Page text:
Uhuru’s first scene sets the stage for some of the major differences between humans and Vulcans and the tough conversations that come with interspecies teamwork. She tries to crack a few jokes, and her humor is totally lost on the solemn and clueless Spock. Uhura tries to conjure up some romantic imagery, asking Spock what the full moon looks like on a lazy evening on Vulcan. He stares at her with a stony expression and says, “Vulcan has no moon.” C’mon Spock! You just have to roll your eyes. Uhura replies with a catty, “I’m not surprised.”
This episode really drives home Spock’s character and some of the differences between Vulcans and humans. Uhura scolds Spock for his lack of emotion when they learn that Darnell is dead. Spock explains in a matter-of-fact way, “My demonstration of concern will not change what has happened.”
The landing party beams up, and they quickly discover that Darnell is missing all of the salt in his body. That’s weird, didn’t the Craters mention their need for salt? Kirk and Spock highly doubt that an Enterprise crew member would just eat random vegetation on a new planet. So they beam back down to the planet to interrogate Mr. and Mrs. Crater.
Shape-Shifting, Gender-Bending Fun
Nancy strikes again! While Kirk and Spock search the ruins of M-113, Sturgeon and Green fall victim to the same mysterious death. Dr. Crater hides within the ruins, trying to lure Nancy out with salt tablets, like Elmer Fudd with a carrot.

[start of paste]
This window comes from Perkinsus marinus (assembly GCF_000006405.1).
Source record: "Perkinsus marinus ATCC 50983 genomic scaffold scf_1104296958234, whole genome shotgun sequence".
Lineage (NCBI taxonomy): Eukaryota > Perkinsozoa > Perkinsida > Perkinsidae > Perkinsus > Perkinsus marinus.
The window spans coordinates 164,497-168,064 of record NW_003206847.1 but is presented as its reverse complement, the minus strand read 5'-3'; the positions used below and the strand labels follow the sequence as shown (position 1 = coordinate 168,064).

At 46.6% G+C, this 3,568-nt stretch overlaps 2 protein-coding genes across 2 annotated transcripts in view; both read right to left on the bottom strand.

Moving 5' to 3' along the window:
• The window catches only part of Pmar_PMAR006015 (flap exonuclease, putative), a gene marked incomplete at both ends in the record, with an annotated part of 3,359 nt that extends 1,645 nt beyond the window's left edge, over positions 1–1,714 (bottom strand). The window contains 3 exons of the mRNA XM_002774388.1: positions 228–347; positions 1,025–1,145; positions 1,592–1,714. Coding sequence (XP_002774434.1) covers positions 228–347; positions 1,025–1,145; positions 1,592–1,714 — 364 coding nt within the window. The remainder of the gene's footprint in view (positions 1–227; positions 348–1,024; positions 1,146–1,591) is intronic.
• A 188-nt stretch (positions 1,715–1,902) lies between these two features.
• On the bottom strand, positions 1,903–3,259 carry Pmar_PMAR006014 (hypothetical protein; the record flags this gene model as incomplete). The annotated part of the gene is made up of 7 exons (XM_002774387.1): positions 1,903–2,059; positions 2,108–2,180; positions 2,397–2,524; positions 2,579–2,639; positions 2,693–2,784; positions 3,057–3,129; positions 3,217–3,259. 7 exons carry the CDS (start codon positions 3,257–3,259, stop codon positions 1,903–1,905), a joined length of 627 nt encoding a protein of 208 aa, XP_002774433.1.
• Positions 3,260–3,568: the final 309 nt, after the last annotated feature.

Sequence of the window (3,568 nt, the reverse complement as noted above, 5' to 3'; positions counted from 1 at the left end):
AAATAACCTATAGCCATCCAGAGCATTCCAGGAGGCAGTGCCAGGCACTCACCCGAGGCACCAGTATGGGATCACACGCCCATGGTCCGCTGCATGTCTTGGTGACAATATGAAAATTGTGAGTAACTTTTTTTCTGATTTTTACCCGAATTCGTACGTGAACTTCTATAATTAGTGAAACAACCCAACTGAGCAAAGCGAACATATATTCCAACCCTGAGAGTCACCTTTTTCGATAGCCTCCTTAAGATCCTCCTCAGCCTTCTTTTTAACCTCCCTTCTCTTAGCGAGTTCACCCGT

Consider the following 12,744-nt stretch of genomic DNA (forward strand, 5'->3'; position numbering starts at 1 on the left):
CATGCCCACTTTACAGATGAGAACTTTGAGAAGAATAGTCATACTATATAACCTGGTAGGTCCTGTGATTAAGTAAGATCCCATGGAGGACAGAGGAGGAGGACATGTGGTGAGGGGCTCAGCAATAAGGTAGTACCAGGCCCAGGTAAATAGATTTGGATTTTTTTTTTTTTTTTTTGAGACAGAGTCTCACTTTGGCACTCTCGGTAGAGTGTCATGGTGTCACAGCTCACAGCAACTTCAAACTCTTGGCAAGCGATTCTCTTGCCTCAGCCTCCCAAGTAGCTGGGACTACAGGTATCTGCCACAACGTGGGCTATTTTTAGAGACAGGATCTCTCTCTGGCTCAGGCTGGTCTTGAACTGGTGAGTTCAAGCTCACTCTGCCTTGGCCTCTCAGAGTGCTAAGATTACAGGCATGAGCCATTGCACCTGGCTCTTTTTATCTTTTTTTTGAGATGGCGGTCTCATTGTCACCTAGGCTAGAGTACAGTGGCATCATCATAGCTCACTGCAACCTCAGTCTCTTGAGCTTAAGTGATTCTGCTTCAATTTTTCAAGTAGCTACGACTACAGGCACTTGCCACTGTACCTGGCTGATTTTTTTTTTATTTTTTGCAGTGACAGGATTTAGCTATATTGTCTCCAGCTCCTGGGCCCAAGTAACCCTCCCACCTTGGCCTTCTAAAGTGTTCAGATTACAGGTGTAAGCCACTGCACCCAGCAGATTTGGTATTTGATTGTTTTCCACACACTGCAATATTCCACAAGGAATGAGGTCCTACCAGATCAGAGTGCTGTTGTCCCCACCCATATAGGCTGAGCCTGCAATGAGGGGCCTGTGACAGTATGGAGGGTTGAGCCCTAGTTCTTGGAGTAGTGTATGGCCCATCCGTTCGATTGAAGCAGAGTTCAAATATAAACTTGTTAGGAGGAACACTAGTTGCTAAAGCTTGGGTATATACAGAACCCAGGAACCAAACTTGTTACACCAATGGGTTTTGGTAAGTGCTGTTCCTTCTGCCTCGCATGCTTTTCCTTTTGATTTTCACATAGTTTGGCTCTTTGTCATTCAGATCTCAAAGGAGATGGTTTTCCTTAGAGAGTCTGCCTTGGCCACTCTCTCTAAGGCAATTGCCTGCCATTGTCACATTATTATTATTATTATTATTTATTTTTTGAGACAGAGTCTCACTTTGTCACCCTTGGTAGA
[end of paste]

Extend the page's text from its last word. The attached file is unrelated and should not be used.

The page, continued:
Nancy stares into the camera and whooaaaa, shape shifts into Green, one of her victims. What a kick ass ability!
Meanwhile, Kirk and McCoy tromp through the dust, searching unsuccessfully for the Craters. The Doc just can’t get over how young Nancy seemed. Kirk urges him, “You could learn something from Mister Spock! Stop thinking with your glands!” Oooh, burn! The things actors will say to get around censors!
Intruder On Board
Kirk and McCoy discover Sturgeon’s body, and the Imposter Green joins them. Fearing for their safety, Kirk decides to beam the party back to the Enterprise. I yelled, “Eeee!” at this point, because the idea of being trapped on a space ship with a monster is hella creepy. (Maybe I’ve played too much Mass Effect.) Kirk plans to use their life form sensor to discover the location of Robert and Nancy Crater.
Once Imposter Green gets on board, he starts following crew members with a hungry look in his eye. He stalks Yeoman Janice Rand, watching the salt shaker on a tray of food she’s carrying. Some bro-ish crew members eye her in the hallway, commenting “How’d you like to have her as your own personal Yeoman?” Sigh. It seems that sexism is still alive, even in the year 2266.
The Fabulous Sulu
Okay, I had a fangirl moment once George Takei appeared on screen. Turns out that Sulu works in the life science department Botany Section, researching exotic flowers. He’s got some equally fabulous first lines. When Rand drops off his food, Sulu exclaims, “You’re the Great Bird of the galaxy. Bless your planet!”